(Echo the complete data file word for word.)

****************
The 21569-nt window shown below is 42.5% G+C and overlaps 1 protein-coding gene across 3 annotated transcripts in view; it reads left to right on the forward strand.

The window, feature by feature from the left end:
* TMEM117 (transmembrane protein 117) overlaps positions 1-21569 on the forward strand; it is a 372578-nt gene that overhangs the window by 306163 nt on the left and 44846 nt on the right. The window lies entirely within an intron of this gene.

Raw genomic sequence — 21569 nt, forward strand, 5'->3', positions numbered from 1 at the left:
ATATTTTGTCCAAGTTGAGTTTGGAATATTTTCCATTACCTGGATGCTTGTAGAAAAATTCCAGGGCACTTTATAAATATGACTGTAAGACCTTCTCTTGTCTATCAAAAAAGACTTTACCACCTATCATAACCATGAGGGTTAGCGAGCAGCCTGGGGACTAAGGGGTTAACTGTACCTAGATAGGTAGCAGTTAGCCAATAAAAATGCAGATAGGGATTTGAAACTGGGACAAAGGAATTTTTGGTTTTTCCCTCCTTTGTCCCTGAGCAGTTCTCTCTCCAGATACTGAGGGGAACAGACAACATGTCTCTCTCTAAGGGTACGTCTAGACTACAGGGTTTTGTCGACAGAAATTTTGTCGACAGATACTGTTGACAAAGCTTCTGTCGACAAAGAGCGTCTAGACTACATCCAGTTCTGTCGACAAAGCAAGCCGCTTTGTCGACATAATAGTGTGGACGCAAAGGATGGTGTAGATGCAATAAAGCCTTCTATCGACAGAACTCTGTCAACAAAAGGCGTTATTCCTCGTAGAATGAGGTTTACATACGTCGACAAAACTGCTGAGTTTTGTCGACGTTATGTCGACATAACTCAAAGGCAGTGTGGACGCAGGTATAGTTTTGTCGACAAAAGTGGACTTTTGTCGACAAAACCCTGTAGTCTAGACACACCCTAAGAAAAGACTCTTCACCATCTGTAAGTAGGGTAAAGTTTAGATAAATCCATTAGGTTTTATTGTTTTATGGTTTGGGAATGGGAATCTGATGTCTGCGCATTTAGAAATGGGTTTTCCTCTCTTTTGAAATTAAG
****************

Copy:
The 21569-nt window shown below is 42.5% G+C and overlaps 1 protein-coding gene across 3 annotated transcripts in view; it reads left to right on the forward strand.

The window, feature by feature from the left end:
* TMEM117 (transmembrane protein 117) overlaps positions 1-21569 on the forward strand; it is a 372578-nt gene that overhangs the window by 306163 nt on the left and 44846 nt on the right. The window lies entirely within an intron of this gene.

Raw genomic sequence — 21569 nt, forward strand, 5'->3', positions numbered from 1 at the left:
ATATTTTGTCCAAGTTGAGTTTGGAATATTTTCCATTACCTGGATGCTTGTAGAAAAATTCCAGGGCACTTTATAAATATGACTGTAAGACCTTCTCTTGTCTATCAAAAAAGACTTTACCACCTATCATAACCATGAGGGTTAGCGAGCAGCCTGGGGACTAAGGGGTTAACTGTACCTAGATAGGTAGCAGTTAGCCAATAAAAATGCAGATAGGGATTTGAAACTGGGACAAAGGAATTTTTGGTTTTTCCCTCCTTTGTCCCTGAGCAGTTCTCTCTCCAGATACTGAGGGGAACAGACAACATGTCTCTCTCTAAGGGTACGTCTAGACTACAGGGTTTTGTCGACAGAAATTTTGTCGACAGATACTGTTGACAAAGCTTCTGTCGACAAAGAGCGTCTAGACTACATCCAGTTCTGTCGACAAAGCAAGCCGCTTTGTCGACATAATAGTGTGGACGCAAAGGATGGTGTAGATGCAATAAAGCCTTCTATCGACAGAACTCTGTCAACAAAAGGCGTTATTCCTCGTAGAATGAGGTTTACATACGTCGACAAAACTGCTGAGTTTTGTCGACGTTATGTCGACATAACTCAAAGGCAGTGTGGACGCAGGTATAGTTTTGTCGACAAAAGTGGACTTTTGTCGACAAAACCCTGTAGTCTAGACACACCCTAAGAAAAGACTCTTCACCATCTGTAAGTAGGGTAAAGTTTAGATAAATCCATTAGGTTTTATTGTTTTATGGTTTGGGAATGGGAATCTGATGTCTGCGCATTTAGAAATGGGTTTTCCTCTCTTTTGAAATTAAG